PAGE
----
Historians and geographers have been keenly interested in both of these trajectories, but the main interpretive responses have tended to be divided along disciplinary lines. The most common response, especially from historians, has been to rein in some of the excesses of the globalization narrative, but without challenging its basic premise. Charles Maier, for example, describes territoriality as itself a fully global political-economic regime—one that emerged in the mid-nineteenth century and was always heavily technological—but he nevertheless sees a clear shift to a post-territorial regime in the 1970s.²³ Charles Bright and Michael Geyer likewise stress the interaction of the political and the economic in their well-known analysis of modern regimes of world order, but when analyzing the spatial changes of the late twentieth century they focus squarely on the geography of global capitalism and argue unequivocally that it is markets that integrate the world, not states and their international organizations.²⁴ This response also overlaps with some of the strongest arguments about the emergence of an American empire, especially one that is modified by adjectives like soft, informal, and economic. Neil Smith, for example, has analyzed twentieth-century globalism as a forceful national project of an ascendant United States consolidating its power through the more abstract geography of the world market rather than through direct political control of territory.²⁵ In this view, there is nothing inevitable or apolitical about global capitalism, but the dominant narrative of the twentieth century is still seen as a transition from explicitly territorial power to new American strategies of nonterritorial hegemony.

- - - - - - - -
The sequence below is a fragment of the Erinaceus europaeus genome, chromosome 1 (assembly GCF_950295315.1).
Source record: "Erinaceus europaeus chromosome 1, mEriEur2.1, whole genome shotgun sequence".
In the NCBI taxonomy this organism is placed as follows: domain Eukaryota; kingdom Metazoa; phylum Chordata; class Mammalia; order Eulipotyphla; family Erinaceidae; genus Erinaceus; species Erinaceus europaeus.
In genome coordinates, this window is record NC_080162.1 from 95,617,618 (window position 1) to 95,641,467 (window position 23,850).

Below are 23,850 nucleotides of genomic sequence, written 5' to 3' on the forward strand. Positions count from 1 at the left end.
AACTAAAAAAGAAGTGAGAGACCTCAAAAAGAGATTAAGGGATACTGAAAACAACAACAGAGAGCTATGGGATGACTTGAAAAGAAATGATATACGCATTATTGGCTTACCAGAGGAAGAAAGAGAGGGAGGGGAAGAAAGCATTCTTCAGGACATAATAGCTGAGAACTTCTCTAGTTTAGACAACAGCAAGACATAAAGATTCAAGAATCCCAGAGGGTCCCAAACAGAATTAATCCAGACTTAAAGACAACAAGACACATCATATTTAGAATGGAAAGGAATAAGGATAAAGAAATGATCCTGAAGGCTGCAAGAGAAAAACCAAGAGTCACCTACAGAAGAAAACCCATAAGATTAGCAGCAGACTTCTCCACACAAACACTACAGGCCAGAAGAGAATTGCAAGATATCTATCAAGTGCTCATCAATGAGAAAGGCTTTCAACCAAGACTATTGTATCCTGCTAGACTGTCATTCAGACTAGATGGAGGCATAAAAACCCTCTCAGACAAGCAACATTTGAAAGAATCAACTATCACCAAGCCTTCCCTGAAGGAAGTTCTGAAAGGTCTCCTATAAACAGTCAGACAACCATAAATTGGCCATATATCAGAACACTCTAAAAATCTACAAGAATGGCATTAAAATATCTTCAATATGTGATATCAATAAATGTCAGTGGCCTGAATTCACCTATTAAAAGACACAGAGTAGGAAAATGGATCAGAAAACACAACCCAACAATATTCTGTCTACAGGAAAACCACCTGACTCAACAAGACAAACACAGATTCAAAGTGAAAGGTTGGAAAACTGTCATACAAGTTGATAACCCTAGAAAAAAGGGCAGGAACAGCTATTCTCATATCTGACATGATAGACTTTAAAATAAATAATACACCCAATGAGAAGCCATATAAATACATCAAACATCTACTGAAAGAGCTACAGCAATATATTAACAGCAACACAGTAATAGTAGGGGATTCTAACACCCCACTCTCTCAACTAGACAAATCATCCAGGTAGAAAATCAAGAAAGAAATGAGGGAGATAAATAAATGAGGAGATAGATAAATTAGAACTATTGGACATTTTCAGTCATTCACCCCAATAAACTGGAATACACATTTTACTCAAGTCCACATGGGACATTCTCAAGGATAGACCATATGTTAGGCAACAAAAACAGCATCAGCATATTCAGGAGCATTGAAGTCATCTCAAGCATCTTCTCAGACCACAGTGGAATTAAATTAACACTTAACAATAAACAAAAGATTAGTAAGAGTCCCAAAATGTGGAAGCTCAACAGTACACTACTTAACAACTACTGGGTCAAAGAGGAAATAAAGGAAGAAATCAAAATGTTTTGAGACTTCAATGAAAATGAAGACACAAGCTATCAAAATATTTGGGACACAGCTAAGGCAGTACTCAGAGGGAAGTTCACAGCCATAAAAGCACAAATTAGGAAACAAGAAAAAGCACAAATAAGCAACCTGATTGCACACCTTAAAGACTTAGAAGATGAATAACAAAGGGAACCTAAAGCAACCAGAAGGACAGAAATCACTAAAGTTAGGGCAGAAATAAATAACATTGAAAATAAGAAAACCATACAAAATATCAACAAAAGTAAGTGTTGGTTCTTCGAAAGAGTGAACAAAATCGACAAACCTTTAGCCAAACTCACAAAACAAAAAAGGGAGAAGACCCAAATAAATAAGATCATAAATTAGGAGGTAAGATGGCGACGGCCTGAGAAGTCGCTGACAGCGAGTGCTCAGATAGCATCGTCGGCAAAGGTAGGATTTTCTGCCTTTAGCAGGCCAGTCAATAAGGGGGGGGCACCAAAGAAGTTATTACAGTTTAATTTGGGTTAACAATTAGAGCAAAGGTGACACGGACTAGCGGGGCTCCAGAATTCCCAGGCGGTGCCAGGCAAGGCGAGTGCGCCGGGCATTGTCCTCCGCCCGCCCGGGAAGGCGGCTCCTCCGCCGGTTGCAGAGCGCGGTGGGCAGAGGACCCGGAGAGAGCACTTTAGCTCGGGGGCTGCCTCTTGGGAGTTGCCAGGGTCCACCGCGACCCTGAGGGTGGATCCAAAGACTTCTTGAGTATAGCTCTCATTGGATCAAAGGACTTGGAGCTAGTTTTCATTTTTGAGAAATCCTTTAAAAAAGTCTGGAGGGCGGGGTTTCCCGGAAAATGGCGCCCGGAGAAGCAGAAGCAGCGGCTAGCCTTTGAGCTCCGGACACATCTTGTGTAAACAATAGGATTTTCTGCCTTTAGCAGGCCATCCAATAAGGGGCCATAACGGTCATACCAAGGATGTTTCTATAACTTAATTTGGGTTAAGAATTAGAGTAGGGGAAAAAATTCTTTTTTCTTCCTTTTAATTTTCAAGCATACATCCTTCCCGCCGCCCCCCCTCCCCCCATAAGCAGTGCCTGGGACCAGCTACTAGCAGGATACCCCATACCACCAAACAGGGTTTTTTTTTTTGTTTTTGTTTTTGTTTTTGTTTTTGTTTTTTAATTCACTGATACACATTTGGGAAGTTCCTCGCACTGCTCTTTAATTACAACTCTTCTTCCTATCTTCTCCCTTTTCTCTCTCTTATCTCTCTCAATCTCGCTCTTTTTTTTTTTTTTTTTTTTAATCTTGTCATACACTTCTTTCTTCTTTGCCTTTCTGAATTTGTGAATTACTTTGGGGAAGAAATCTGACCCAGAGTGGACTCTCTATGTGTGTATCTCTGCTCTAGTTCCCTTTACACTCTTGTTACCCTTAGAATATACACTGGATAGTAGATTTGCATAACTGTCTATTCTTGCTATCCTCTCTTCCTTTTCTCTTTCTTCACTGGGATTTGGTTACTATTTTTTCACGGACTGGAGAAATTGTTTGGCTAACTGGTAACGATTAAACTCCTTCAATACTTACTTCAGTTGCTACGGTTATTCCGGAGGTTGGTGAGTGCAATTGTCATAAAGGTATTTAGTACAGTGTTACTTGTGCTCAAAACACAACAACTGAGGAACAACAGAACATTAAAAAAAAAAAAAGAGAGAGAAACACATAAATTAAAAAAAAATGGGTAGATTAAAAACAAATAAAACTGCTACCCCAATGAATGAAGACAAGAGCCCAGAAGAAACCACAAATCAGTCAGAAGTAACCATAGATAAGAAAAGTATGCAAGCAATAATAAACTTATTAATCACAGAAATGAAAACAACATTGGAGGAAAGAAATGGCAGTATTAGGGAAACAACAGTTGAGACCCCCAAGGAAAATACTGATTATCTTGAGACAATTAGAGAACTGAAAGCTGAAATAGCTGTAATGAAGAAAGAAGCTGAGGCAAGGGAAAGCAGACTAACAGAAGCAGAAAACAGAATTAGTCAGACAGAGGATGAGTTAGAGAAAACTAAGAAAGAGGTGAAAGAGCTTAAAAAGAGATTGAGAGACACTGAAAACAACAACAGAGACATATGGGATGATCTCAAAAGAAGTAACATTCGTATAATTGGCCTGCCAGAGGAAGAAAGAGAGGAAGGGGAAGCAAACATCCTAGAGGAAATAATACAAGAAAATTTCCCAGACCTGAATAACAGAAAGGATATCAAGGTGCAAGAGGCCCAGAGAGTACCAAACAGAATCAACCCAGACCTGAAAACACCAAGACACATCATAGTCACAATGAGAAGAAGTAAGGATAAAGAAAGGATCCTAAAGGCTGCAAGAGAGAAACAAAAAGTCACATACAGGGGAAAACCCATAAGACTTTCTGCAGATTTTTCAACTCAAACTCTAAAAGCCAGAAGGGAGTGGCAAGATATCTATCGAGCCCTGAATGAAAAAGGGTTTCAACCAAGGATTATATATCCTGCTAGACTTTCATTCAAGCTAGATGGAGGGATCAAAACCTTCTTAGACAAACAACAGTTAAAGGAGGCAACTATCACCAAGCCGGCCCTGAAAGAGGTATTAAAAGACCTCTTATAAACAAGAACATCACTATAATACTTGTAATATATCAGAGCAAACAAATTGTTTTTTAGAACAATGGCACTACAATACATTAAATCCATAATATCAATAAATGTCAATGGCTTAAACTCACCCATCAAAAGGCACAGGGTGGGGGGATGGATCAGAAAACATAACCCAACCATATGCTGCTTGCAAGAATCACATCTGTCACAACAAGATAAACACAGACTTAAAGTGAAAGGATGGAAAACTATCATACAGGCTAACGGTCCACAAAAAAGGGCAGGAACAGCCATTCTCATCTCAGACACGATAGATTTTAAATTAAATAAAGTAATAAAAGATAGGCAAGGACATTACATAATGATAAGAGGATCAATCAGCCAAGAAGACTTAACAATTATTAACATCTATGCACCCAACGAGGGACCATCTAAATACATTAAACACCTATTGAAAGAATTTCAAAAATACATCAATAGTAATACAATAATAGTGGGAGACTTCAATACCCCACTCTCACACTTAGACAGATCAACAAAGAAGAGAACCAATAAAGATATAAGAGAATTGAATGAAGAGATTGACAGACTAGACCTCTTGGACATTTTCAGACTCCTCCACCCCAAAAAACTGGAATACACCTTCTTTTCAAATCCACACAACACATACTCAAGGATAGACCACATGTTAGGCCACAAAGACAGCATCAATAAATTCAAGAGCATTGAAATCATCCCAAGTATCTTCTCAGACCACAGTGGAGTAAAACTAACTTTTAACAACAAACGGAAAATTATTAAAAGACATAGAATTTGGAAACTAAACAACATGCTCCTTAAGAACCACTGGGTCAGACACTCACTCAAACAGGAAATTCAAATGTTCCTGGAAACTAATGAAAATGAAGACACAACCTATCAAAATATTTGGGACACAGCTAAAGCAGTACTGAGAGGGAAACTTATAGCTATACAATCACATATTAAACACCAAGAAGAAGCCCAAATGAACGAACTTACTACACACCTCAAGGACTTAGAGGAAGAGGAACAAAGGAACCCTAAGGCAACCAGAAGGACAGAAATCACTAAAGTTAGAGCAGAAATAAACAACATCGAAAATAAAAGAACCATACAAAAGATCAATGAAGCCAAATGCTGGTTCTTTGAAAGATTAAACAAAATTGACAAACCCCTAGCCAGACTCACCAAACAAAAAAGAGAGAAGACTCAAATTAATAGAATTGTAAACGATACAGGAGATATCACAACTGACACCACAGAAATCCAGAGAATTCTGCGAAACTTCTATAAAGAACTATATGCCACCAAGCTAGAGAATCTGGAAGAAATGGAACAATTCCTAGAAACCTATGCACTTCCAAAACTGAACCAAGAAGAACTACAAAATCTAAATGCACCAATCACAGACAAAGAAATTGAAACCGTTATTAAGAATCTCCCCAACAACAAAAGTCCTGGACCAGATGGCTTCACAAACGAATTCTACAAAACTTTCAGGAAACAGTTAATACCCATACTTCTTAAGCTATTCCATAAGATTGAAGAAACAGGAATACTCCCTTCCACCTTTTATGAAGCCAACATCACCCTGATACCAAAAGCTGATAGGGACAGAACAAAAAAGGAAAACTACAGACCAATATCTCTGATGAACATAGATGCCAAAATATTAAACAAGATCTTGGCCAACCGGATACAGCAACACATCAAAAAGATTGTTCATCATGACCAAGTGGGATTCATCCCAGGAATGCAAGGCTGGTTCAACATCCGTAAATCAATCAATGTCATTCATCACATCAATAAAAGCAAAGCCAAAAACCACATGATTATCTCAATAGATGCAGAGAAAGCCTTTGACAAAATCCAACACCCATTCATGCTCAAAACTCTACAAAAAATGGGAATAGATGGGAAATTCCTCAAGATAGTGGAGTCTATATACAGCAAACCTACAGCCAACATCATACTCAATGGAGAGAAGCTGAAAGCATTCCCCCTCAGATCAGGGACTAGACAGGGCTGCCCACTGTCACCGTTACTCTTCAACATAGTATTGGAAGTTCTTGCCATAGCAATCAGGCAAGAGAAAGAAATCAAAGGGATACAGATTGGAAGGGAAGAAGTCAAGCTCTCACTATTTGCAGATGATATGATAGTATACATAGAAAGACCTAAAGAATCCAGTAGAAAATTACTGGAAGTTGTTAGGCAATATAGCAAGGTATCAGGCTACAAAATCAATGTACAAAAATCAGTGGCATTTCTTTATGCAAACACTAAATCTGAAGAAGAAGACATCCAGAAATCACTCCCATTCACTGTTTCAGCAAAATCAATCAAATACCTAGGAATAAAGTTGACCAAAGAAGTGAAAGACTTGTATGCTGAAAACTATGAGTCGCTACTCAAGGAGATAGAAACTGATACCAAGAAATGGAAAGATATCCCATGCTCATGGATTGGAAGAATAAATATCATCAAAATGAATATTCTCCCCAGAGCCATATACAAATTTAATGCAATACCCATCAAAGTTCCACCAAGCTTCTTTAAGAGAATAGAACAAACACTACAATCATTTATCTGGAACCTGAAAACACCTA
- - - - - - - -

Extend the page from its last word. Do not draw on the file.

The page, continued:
The other main response, which has come mostly from geographers, is not so quick to discard territory. Indeed, the starting point is that the alleged dichotomy between territory and network only reproduces the dichotomy between state and market at the center of the neoliberal worldview. John Agnew, for example, argues that there is no zero-sum relationship between sovereignty and globalization (or territory and network) and instead calls for a more pluralist approach that sees a variety of intersections between regimes of sovereignty and modes of spatiality. The waning of the national territorial state need not imply that either territory or sovereignty are otherwise obsolete.²⁶ Saskia Sassen’s work has pointed in a similar direction: not only are state-centered border regimes not as cleanly territorial as we might expect, but the persistence of state territoriality is perfectly compatible with an ongoing process of debordering, rebordering, and the creation of new competing territorialities at both the global and the local scale.²⁷ Others have proposed similar strategies for avoiding a simple rise-and-fall narrative of territory, the most prominent of which either deny any conflict between territory and network altogether or argue for a much more active understanding of territory as an ever-present historical process—one where every act of deterritorialization is accompanied by new forms of reterritorialization.²⁸ This work provides a sophisticated analysis of globalization; it also resonates nicely with historical accounts of territory before the modern era.

Scholarship in geography also offers an important framework for thinking about twentieth-century cartography and the fate of representation. Since the early 1990s, geographers have drawn from a wide assortment of social and literary theorists—including David Harvey, Henri Lefebvre, Jacques Derrida, Roland Barthes, and Michel Foucault—to criticize the alleged objectivity and epistemological transparency of representational maps. Not only do maps inevitably codify the interests and worldviews of their makers, but even the conceptual distinction between maps and any preexisting real world obscures the degree to which cartography constructs, rather than simply reflects, reality.²⁹ In the last ten years, this critique (and its borrowing from critical theory) has expanded into a fully postrepresentational approach that frames mapping as a central part of the ongoing process of territory, one where mapmaking, map interpretation, and map use all become part of what Rob Kitchin and Martin Dodge call a process of constant reterritorialization—that is, a constant reaffirmation of certain arguments about land, law, and power.³⁰